What is your missing picture?

It is a rare treat in our times of digital information and image overload to find visual stories that add meaning in our quest to negotiate realities and truths.

The Missing Picture, a recent film by Cambodian-born and French-educated director Rithy Panh, is one of those treats. According to Barthes in Camera Lucida, Gustav Janouch once said to Kafka "The necessary condition for an image is sight." Kafka replied: "We photograph things in order to drive them out of our minds. My stories are a way of shutting my eyes." (Barthes 53)

Rithy Panh’s story does both. However, it is not the sight per se but rather values, connection and engagement with past and present that drive his story out of his mind. He creates the “missing picture” of the “missing picture(s)” to take his story out and, as he says in the film’s narration, to “hand it over to you”. He creates and contests his own experienced truths with those created by diverse histories, politics or cultures. These include different realities he witnessed as a young boy in Cambodia of the 60s, a teenager during the tragedy of the 70s and now, an almost 50 year old man, as a filmmaker, historian and educator. Many years ago, Rithy Panh decided to use the picture to try to make sense of things that often do not make sense, such as over three decades of on-going yet intermittent conflict and its consequences for contemporary Cambodia. The visual has become a vehicle to connect and reconnect, learn, relearn and…teach. Today, he creates and functions between cultures, languages and politics. This time, Rithy Panh skillfully places the quest for missing picture(s) in our own minds to start our own enquiry into the question: how many pictures have we lost or will continue missing? Even when pictures constantly are being taken…

This Missing Picture, running just over 90 minutes, is an autobiographical documentary on thoughts, memories and pictures of Cambodia, of the director’s personal experience as a boy and now, as a visual storyteller. It is a visual dialogue involving simple, yet complicated, clay figures that are meticulously and continuously hand sculpted in front of our eyes. These are juxtaposed and converse with archival footage of Cambodia’s dark past with Rithy Panh providing a very personal narration. This creates a visual poem and testimony of Cambodia’s past, present and future, which is shaped by the presence and absence of memories and realities.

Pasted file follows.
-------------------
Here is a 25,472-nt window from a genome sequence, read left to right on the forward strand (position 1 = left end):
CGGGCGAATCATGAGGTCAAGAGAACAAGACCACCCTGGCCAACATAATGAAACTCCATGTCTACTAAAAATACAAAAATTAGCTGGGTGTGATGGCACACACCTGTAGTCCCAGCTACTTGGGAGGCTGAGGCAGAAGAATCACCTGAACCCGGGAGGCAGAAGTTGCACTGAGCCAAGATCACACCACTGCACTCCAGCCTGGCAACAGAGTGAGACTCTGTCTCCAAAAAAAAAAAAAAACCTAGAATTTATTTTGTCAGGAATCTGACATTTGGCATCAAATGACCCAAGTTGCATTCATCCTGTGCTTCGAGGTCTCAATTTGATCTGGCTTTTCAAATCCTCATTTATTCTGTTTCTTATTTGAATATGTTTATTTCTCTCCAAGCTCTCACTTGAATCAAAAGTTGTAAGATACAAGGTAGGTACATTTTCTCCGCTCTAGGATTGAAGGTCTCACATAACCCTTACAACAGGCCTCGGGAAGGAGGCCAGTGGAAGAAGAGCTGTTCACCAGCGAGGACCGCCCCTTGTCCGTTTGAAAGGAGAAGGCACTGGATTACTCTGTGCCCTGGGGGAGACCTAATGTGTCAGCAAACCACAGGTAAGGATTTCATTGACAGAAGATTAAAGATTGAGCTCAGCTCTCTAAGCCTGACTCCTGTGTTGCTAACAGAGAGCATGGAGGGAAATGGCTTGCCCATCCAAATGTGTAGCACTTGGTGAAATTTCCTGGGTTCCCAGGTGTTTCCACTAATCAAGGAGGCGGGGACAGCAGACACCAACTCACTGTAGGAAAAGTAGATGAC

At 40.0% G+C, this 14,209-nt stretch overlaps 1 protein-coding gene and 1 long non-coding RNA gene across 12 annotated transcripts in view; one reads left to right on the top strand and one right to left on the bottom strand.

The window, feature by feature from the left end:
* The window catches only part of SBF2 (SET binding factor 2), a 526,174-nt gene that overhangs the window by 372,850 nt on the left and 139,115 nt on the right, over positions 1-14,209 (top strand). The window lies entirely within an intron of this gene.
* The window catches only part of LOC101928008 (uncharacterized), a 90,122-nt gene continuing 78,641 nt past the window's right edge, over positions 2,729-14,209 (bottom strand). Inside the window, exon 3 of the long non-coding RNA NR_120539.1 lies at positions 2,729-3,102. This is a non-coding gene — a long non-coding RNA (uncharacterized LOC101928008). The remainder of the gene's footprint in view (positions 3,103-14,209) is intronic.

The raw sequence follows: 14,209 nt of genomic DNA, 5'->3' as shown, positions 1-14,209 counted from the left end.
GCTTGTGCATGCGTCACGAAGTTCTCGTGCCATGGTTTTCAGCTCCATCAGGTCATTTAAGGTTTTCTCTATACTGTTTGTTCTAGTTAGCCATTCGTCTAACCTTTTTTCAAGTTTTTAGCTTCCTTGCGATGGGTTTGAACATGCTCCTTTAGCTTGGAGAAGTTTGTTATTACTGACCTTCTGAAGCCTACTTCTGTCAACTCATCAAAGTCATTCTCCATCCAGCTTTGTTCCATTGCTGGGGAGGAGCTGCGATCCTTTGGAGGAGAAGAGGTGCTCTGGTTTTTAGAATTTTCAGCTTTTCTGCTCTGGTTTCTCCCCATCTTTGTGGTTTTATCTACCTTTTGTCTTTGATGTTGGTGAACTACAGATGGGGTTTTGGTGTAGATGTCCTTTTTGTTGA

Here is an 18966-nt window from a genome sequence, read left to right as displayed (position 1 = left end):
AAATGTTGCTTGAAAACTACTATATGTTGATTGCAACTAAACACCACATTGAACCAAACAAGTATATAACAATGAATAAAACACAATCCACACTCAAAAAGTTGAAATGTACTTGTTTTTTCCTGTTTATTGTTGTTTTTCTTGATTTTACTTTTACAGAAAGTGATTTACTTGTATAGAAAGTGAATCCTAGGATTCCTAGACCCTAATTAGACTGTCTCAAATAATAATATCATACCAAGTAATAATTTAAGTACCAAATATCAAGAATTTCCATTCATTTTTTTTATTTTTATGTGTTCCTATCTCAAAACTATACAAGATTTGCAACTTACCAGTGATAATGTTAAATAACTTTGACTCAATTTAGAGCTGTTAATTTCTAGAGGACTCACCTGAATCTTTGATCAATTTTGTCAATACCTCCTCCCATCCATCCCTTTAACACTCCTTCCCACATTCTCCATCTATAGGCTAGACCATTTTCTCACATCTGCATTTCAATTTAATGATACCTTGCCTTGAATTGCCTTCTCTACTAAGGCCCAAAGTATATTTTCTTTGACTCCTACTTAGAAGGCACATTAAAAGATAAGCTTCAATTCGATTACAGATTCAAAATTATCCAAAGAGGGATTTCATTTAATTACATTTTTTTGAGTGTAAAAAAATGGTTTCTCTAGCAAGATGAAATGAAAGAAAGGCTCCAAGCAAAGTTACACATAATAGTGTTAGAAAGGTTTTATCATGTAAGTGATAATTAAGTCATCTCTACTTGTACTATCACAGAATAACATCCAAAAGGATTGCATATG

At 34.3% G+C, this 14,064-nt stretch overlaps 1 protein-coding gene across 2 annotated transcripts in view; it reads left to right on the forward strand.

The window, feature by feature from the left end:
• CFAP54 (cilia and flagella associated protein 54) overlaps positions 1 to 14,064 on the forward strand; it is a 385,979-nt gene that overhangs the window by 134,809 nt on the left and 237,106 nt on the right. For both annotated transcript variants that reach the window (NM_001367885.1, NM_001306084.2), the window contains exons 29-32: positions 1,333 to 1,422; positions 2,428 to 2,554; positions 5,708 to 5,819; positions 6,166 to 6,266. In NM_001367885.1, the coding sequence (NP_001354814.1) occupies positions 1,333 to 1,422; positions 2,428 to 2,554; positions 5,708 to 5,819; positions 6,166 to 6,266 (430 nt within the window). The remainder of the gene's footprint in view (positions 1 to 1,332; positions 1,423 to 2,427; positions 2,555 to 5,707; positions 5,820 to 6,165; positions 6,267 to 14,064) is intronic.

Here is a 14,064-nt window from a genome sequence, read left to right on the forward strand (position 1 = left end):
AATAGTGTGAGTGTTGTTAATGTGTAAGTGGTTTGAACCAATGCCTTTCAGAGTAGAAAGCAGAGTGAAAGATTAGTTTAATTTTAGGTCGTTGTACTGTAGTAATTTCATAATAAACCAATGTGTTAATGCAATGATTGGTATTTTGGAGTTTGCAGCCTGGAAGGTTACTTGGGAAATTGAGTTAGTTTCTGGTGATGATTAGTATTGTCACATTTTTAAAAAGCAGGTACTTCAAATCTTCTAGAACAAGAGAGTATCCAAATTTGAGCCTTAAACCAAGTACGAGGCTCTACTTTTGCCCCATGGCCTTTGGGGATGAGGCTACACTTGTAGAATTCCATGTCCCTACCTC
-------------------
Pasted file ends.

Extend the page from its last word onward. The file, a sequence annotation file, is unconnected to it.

The Missing Picture deals with personal, national and global politics of injustice using the concept of the missing picture as an allegory. As a personal memory, it is like the lost family album, which acts as metaphor for a lost childhood. The use of the hand-crafted clay figures reconstructs that picture, that album, that loss. It allows for self-reflection, connection with lost self, moments, families and thoughts. It is a process of looking for the boy once lost and the lost boy looking for the man today. The Missing Picture is possibly where the two meet.

It is fascinating to observe this process, which is unlike the family album, where images often dictate realities, interpretations and memories. On the contrary, memories and today’s experience help to reconstruct the picture, the album and connection. This personal memory quest is partly created through clay figures of the director himself, his father, brother, mother as well as members of the community and the nation in conflict. Significantly, one of the most important actors of that time, Pol Pot, is also included. The very personal touch, the punctum of this picture, is a combination of the beautiful process of crafting those whimsical figures while dancing with the emotional, philosophical narrative. Watching careful hands sculpting those tiny figures, one sees and, in some way, becomes part of the memory contesting one’s own at the same time.

The Missing Picture is also a metaphor for missing historical records. The Khmer Rouge apparently took pictures of countless executions they conducted between 1975 and 1979, but this material has never been found . This film, in its own way, is searching for those records by incorporating archival materials that did survive, including fascinating propaganda footage created by the Khmer Rouge regime. At the same time, the clay figurines and the emotional narration fill in the void left by those still missing Khmer Rouge documents.